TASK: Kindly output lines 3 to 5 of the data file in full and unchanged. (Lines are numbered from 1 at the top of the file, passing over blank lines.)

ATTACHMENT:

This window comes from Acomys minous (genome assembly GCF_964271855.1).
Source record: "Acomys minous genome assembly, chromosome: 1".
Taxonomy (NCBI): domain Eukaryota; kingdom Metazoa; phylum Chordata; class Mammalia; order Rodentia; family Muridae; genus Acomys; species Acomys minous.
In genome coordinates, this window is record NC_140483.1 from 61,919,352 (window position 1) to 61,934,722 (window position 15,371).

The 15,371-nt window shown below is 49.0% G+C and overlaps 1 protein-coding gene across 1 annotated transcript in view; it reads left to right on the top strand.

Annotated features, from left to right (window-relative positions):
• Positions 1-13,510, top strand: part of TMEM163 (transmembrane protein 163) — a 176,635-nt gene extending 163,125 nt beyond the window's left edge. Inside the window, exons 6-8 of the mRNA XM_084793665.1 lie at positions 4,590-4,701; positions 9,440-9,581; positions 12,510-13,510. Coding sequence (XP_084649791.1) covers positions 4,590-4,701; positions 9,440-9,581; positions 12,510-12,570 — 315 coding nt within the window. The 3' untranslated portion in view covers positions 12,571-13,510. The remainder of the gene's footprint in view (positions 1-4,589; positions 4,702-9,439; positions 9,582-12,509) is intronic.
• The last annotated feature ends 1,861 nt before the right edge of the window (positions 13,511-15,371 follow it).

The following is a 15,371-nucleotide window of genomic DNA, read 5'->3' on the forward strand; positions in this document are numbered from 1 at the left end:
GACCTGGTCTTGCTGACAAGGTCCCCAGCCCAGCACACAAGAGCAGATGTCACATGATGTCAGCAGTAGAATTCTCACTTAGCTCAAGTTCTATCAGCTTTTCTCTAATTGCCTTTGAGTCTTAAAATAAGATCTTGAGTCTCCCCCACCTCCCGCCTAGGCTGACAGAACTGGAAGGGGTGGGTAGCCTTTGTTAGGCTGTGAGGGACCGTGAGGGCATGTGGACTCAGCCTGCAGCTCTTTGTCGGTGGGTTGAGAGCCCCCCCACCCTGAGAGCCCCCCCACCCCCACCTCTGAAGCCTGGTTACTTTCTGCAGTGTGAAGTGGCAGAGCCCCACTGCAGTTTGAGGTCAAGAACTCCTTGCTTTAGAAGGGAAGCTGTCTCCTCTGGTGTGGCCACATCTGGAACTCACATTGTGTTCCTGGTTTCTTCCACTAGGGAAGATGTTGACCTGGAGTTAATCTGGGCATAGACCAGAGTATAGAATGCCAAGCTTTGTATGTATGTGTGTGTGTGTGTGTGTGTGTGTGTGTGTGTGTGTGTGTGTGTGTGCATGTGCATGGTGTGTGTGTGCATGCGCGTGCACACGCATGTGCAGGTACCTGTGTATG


Taxonomy (NCBI): domain Eukaryota; kingdom Metazoa; phylum Chordata; class Mammalia; order Rodentia; family Muridae; genus Acomys; species Acomys minous.
In genome coordinates, this window is record NC_140483.1 from 61,919,352 (window position 1) to 61,934,722 (window position 15,371).

The 15,371-nt window shown below is 49.0% G+C and overlaps 1 protein-coding gene across 1 annotated transcript in view; it reads left to right on the top strand.